International

Politicians In India Look To Pull Plug On TikTok

TikTok on smartphone

Popular video-sharing app TikTok is being accused of spreading “indecent” content and sharing user data with the Chinese government, prompting politicians in India to call for its ban.

Concerns were raised after Mumbai police demanded a viral video posted on TikTok be removed because it allegedly spread religious hate speech, the Financial Times reported.

Senior Congress MP Shashi Tharoor joins a growing chorus of other senior politicians in India who have said the app spreads falsehoods and its growing expansion is a “threat to India and its democratic process.”

“Under the guise of freedom of speech, people are using apps like TikTok to spread fake news and malicious content. During Zero Hour in parliament, I called for the ban of TikTok and similar apps which pose a threat to India and its democratic process,” Galla said on Twitter the second week of July.

TikTok was downloaded over 250 million times just in 2018, making India the app’s biggest overseas market, according to data from SensorTower.

New rules concerning Chinese apps started being drafted in February 2019 by the Indian Ministry of Electronics and IT, according to reports. Apps with over 5 million users that rely on user content are now required to have a local office with senior executives in India to handle legal issues.

TikTok was recently in hot water in the U.S., having been fined $5.7 million by regulators for “illegally collecting data on children,” the Associated Press reported in March, noting the app was previously called Musical.ly.

The Federal Trade Commission (FTC) said the app violated the federal Children’s Online Privacy Protection Act, which requires kid-oriented websites to get parents’ consent before collecting personal information from children under 13.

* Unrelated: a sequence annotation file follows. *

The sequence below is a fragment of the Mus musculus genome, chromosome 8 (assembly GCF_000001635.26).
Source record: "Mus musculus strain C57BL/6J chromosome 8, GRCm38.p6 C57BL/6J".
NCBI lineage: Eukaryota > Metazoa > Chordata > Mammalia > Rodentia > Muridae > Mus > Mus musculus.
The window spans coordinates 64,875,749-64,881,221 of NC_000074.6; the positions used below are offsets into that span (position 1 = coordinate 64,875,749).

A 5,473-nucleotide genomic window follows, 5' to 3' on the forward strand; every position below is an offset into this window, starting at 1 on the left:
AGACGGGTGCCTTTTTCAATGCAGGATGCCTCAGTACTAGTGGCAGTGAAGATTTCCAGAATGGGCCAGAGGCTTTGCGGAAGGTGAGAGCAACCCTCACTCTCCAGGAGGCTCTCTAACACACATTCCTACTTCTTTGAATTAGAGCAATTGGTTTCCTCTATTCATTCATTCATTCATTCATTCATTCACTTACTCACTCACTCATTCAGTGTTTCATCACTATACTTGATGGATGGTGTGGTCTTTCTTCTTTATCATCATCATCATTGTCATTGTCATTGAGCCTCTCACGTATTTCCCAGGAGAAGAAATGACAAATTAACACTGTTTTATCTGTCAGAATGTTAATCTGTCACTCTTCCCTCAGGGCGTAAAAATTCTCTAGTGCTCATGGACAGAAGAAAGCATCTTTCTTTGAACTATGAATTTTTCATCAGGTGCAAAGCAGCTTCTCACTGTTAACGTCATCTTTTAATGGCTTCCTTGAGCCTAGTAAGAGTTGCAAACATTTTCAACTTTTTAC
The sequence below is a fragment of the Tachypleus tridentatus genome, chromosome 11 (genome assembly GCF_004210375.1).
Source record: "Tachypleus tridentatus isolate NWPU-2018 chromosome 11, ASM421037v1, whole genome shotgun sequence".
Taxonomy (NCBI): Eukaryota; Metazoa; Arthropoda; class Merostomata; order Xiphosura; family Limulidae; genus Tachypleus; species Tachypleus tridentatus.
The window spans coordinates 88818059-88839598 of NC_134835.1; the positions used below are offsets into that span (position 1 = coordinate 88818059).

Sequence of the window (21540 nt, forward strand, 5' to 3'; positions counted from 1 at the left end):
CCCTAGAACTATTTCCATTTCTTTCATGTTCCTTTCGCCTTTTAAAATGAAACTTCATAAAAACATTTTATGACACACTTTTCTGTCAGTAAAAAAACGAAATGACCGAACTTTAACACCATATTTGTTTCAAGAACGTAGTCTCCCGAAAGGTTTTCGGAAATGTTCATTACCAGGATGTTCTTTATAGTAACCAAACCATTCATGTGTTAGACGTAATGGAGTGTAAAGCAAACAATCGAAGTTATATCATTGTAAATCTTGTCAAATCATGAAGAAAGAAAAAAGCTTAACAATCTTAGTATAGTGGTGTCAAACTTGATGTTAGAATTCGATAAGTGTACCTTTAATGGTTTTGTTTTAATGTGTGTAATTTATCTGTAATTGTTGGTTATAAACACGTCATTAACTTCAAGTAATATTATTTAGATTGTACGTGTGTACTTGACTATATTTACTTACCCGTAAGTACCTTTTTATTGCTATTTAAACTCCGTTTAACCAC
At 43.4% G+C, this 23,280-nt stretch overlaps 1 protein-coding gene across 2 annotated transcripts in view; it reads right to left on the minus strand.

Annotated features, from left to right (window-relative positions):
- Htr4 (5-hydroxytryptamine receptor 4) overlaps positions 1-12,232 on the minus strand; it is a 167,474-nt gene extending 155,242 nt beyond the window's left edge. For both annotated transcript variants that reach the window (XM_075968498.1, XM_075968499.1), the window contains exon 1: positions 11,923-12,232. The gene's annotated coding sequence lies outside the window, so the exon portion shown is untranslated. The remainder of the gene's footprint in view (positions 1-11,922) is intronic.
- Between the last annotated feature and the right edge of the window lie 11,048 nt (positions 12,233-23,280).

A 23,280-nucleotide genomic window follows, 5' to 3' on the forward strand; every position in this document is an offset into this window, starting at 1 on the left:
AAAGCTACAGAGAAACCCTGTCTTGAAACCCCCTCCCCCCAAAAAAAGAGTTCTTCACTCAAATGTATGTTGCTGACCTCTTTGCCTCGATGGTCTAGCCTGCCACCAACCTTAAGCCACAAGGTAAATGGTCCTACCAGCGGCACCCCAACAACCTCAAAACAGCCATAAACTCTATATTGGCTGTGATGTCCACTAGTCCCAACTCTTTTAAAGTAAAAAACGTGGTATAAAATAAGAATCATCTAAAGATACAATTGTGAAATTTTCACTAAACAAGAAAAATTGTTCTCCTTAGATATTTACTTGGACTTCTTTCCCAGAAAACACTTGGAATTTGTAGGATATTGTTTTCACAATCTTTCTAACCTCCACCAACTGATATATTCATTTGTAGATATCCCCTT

An economic lobbying group in India allied with India’s ruling BJP is also calling for a ban and is expected to send a letter to India’s Prime Minister Narendra Modi. In February 2019, the group said, “these apps are known for sharing the details of children and being an open ground for child pornography and possibly anti-national activities.”

——————————

PYMNTS LIVE ROUNDTABLE: TUESDAY, JULY 14, 2020 AT 12:00 PM (ET)

Digital transformation has been forcefully accelerated, but how does that agility translate into the fight against COVID-era attacks and sophisticated identity threats? As millions embrace online everything, preserving digital trust now falls mostly on banks and FIs. Now, advances in identity data and using different weights on the payment mix afford new opportunities to arm organizations and their customers against cyberthreats. From the latest in machine learning for fraud and risk, to corporate treasury teams working in new ways with new datasets, learn from experts how digital identity, together with advances like real-time payments, combine to engender trust and enrich relationships.

TRENDING RIGHT NOW